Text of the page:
Saturday, November 5, 2011

11/6/11 Report - Big Seas Expected Today and Tomorrow

Written by the TreasureGuide for the exclusive use of

Beach By The Fort Pierce Inlet Saturday Morning.

Not much of the renourishment sand that was dumped there just a few months ago is left. It wasn't but a few weeks after the project was finished that a lot of it washed away and a six foot high dangerous cliff greeted anyone wanting to get their feet wet. And any turtle nests that might have been there would definitely be ruined. They might as well just dump gold coins into the ocean. That might actually bring tourism.

I often hear people complain about how many people detect some of the beaches. Some beaches are heavily hunted, but you don't have to follow the crowd.

The fact is that most detectorists visit the same old beaches. And they detect the same spots - over and over - just like everybody else.

Those heavily detected beaches are detected heavily for a reason. There is some convenience involved. And some people tend to follow the crowds instead of doing some research and scouting out their own spots.

I check out some of the popular spots, but a lot of the time I never see another detectorists. In fact, I seldom see another detectorist at some of my favorite detecting spots. I've never seen another detectorist at a few of my favorite spots. And I'm not just talking Treasure Coast. The same applies to crowded heavily detected metropolitan areas like Miami and South Florida.

Most of the heavily detected areas have convenient parking. Most are easy to get to and don't require much walking. And the parking will typically be relatively inexpensive.

So if you want to find a bunch of detectorist, think of the popular well-publicized beaches with lots of convenient parking. If, on the other hand, you want to find your own spot, you won't want to follow the crowds to the most convenient and most publicized beaches.

Even if you are hunting modern jewelry in a metro area, there are hidden beaches in plain sight. What I mean by that is that they seem to be overlooked by everybody for one reason or another, yet they are not really hidden.

A beach might not be used much today, but that doesn't mean it wasn't the hottest spot around at one time.

There are also little tucked-away beaches that most people don't notice. Maybe they are next to a causeway, or mostly hidden by a bridge, or on a lake or river instead of the ocean.

Most detectorists won't walk far to get to a detecting spot. It is a fact that if a beach is more than a hundred yards from parking, it isn't detected as much as those that are a few feet from a parking lot.

And most people tend to turn the same direction on a beach. I know beaches where 90% of the people walk in the same direction when they get on the beach. I guess people tend to follow people and do what other people do. You can often separate yourself from the pack, by simply going the other direction from everybody else.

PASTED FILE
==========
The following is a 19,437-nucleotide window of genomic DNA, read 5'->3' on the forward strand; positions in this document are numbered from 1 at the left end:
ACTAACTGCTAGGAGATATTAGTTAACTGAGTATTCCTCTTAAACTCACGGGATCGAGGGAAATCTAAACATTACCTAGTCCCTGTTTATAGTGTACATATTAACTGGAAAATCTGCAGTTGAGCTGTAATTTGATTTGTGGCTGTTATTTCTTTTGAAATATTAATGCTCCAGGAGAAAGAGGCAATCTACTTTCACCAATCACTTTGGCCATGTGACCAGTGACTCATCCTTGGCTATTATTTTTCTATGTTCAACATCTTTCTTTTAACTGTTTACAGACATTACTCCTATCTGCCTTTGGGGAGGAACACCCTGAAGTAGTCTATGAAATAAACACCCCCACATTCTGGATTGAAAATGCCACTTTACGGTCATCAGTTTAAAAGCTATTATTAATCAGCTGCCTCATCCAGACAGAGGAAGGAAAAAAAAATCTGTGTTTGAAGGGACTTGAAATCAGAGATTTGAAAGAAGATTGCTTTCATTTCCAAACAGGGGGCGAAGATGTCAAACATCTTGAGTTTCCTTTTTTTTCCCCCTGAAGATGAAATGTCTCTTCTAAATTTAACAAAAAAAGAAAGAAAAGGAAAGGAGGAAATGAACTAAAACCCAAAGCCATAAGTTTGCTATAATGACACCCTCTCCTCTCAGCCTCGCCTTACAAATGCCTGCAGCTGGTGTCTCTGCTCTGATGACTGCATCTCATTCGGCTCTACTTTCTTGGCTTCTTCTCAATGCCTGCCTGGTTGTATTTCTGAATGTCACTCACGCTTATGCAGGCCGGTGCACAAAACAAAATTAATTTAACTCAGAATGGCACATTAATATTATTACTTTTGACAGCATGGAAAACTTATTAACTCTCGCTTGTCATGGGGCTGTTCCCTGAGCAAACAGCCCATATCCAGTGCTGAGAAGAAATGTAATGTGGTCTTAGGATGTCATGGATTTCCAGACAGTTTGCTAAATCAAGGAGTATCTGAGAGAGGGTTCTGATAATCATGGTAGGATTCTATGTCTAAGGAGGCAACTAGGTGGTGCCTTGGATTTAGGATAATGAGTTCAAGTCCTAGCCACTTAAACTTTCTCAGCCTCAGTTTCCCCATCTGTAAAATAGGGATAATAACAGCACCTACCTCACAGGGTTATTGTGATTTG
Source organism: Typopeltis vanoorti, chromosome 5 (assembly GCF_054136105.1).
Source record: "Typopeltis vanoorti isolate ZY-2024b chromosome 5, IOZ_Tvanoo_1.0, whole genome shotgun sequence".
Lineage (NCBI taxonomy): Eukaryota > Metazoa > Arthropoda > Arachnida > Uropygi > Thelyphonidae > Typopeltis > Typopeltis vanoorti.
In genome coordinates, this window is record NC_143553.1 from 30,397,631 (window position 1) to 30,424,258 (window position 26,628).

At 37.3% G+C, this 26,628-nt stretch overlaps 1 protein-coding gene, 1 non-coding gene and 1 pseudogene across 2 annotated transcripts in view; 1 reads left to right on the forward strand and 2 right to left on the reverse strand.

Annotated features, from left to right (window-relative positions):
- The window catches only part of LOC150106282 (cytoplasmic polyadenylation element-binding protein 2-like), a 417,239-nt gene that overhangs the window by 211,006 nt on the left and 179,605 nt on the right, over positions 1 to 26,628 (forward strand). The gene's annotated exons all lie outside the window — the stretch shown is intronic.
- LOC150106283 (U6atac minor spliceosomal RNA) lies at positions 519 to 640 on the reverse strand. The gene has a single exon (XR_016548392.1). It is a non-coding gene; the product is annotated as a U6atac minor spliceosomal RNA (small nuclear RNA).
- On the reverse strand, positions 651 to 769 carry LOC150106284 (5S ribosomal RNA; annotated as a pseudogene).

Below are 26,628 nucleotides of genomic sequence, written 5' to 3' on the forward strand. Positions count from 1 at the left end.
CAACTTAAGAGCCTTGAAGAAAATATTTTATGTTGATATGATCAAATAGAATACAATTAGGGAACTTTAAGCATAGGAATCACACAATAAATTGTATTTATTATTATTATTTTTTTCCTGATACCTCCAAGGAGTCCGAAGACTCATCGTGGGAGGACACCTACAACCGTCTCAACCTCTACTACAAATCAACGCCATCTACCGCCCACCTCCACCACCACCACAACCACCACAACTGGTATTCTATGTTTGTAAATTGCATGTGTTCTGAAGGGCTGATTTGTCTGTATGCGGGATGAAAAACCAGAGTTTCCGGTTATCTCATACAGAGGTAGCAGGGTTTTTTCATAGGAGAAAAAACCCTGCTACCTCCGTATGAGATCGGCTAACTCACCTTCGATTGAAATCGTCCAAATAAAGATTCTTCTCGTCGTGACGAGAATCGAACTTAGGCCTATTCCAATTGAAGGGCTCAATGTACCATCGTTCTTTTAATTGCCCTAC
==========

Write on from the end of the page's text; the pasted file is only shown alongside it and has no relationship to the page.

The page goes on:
Crowds might be a good thing, but when the detectorist to beach-goer ratio goes up, finds will generally go down. If you want a better chance of more finds, don't follow the crowd. Do something different.

Anything that makes detecting a little more inconvenient will tend to thin out the crowds. Learn to see the opportunities behind the obstacles.

You should be out prospecting every once in a while. You should scout around for promising areas that aren't detected ten times a day everyday. I know one long stretch of beach on the Treasure Coast where virtually no one detects. I think that is the most promising area for big future finds. That stretch of beach was an area of a lot of activity a couple of centuries ago.

If you've been following everybody else around and becoming frustrated, you need to change your thinking. Instead of going to the first place that comes to mind, or to the most obvious place, or the easiest place, try the opposite.

Think about where there might be some obstacles and how you might take advantage of those obstacles.

Obstacles protect treasure. The easiest treasures usually disappear first.

You'll have to figure out how to overcome those obstacles, but it will be worth it. To maximize your chances, you'll have to do something different from what everyone else is doing. You'll have to go a step further, do more research, use your detector a bit better, have a bit more patience, be willing to dig through more junk, or do something to separate yourself from the crowd.

Here is one little hidden beach in Florida. See if you know where it is at.

Treasure Coast Beach Forecast and Conditions

Here is the big news today.

The wind increased later Saturday and the seas were building.

8 foot seas are predicted for the Fort Pierce area Sunday, and 12 foot seas for the Sebastian area. That should be enough to increase detecting conditions somewhere for sure. Hopefully we'll get some good angles from the wind and waves.